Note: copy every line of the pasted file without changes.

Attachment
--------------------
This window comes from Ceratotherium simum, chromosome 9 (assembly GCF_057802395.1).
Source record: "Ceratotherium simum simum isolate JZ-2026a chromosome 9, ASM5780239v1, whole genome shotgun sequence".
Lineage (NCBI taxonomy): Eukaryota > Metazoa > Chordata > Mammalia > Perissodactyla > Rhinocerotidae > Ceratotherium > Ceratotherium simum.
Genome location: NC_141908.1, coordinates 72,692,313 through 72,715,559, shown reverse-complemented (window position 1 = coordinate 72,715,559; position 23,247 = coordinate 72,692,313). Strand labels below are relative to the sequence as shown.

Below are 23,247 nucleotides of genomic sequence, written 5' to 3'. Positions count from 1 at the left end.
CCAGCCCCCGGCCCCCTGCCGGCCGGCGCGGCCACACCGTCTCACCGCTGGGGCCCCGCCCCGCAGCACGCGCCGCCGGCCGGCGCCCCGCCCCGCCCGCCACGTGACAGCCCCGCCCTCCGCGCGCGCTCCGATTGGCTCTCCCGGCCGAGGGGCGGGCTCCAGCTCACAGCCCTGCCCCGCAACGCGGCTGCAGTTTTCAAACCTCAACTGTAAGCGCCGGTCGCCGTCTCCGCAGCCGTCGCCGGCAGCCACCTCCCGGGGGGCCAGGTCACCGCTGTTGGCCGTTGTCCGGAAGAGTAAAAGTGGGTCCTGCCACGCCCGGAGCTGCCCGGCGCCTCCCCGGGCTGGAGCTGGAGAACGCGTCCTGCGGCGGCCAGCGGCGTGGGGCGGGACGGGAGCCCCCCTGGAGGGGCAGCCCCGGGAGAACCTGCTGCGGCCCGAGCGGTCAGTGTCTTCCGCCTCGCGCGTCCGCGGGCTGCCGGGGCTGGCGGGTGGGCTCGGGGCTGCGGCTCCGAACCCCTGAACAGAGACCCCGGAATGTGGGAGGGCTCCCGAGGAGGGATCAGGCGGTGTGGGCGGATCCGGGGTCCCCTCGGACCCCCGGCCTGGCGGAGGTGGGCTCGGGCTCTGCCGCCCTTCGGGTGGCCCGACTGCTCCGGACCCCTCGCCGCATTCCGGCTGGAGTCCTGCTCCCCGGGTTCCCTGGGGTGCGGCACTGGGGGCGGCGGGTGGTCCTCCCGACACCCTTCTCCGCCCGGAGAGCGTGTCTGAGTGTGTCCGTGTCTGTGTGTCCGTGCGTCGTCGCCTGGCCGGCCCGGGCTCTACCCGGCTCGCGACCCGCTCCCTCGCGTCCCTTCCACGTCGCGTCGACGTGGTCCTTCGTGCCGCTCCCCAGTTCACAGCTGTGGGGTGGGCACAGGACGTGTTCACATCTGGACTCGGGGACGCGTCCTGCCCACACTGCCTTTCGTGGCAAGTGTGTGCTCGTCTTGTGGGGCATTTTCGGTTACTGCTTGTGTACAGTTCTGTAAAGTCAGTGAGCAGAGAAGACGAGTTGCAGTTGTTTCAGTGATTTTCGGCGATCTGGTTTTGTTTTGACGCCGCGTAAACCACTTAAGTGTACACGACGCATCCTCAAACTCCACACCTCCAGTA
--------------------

This window comes from Ceratotherium simum, chromosome 9 (assembly GCF_057802395.1).
Source record: "Ceratotherium simum simum isolate JZ-2026a chromosome 9, ASM5780239v1, whole genome shotgun sequence".
Lineage (NCBI taxonomy): Eukaryota > Metazoa > Chordata > Mammalia > Perissodactyla > Rhinocerotidae > Ceratotherium > Ceratotherium simum.
Genome location: NC_141908.1, coordinates 72,692,313 through 72,715,559, shown reverse-complemented (window position 1 = coordinate 72,715,559; position 23,247 = coordinate 72,692,313). Strand labels below are relative to the sequence as shown.

Below are 23,247 nucleotides of genomic sequence, written 5' to 3'. Positions count from 1 at the left end.
CCAGCCCCCGGCCCCCTGCCGGCCGGCGCGGCCACACCGTCTCACCGCTGGGGCCCCGCCCCGCAGCACGCGCCGCCGGCCGGCGCCCCGCCCCGCCCGCCACGTGACAGCCCCGCCCTCCGCGCGCGCTCCGATTGGCTCTCCCGGCCGAGGGGCGGGCTCCAGCTCACAGCCCTGCCCCGCAACGCGGCTGCAGTTTTCAAACCTCAACTGTAAGCGCCGGTCGCCGTCTCCGCAGCCGTCGCCGGCAGCCACCTCCCGGGGGGCCAGGTCACCGCTGTTGGCCGTTGTCCGGAAGAGTAAAAGTGGGTCCTGCCACGCCCGGAGCTGCCCGGCGCCTCCCCGGGCTGGAGCTGGAGAACGCGTCCTGCGGCGGCCAGCGGCGTGGGGCGGGACGGGAGCCCCCCTGGAGGGGCAGCCCCGGGAGAACCTGCTGCGGCCCGAGCGGTCAGTGTCTTCCGCCTCGCGCGTCCGCGGGCTGCCGGGGCTGGCGGGTGGGCTCGGGGCTGCGGCTCCGAACCCCTGAACAGAGACCCCGGAATGTGGGAGGGCTCCCGAGGAGGGATCAGGCGGTGTGGGCGGATCCGGGGTCCCCTCGGACCCCCGGCCTGGCGGAGGTGGGCTCGGGCTCTGCCGCCCTTCGGGTGGCCCGACTGCTCCGGACCCCTCGCCGCATTCCGGCTGGAGTCCTGCTCCCCGGGTTCCCTGGGGTGCGGCACTGGGGGCGGCGGGTGGTCCTCCCGACACCCTTCTCCGCCCGGAGAGCGTGTCTGAGTGTGTCCGTGTCTGTGTGTCCGTGCGTCGTCGCCTGGCCGGCCCGGGCTCTACCCGGCTCGCGACCCGCTCCCTCGCGTCCCTTCCACGTCGCGTCGACGTGGTCCTTCGTGCCGCTCCCCAGTTCACAGCTGTGGGGTGGGCACAGGACGTGTTCACATCTGGACTCGGGGACGCGTCCTGCCCACACTGCCTTTCGTGGCAAGTGTGTGCTCGTCTTGTGGGGCATTTTCGGTTACTGCTTGTGTACAGTTCTGTAAAGTCAGTGAGCAGAGAAGACGAGTTGCAGTTGTTTCAGTGATTTTCGGCGATCTGGTTTTGTTTTGACGCCGCGTAAACCACTTAAGTGTACACGACGCATCCTCAAACTCCACACCTCCAGTA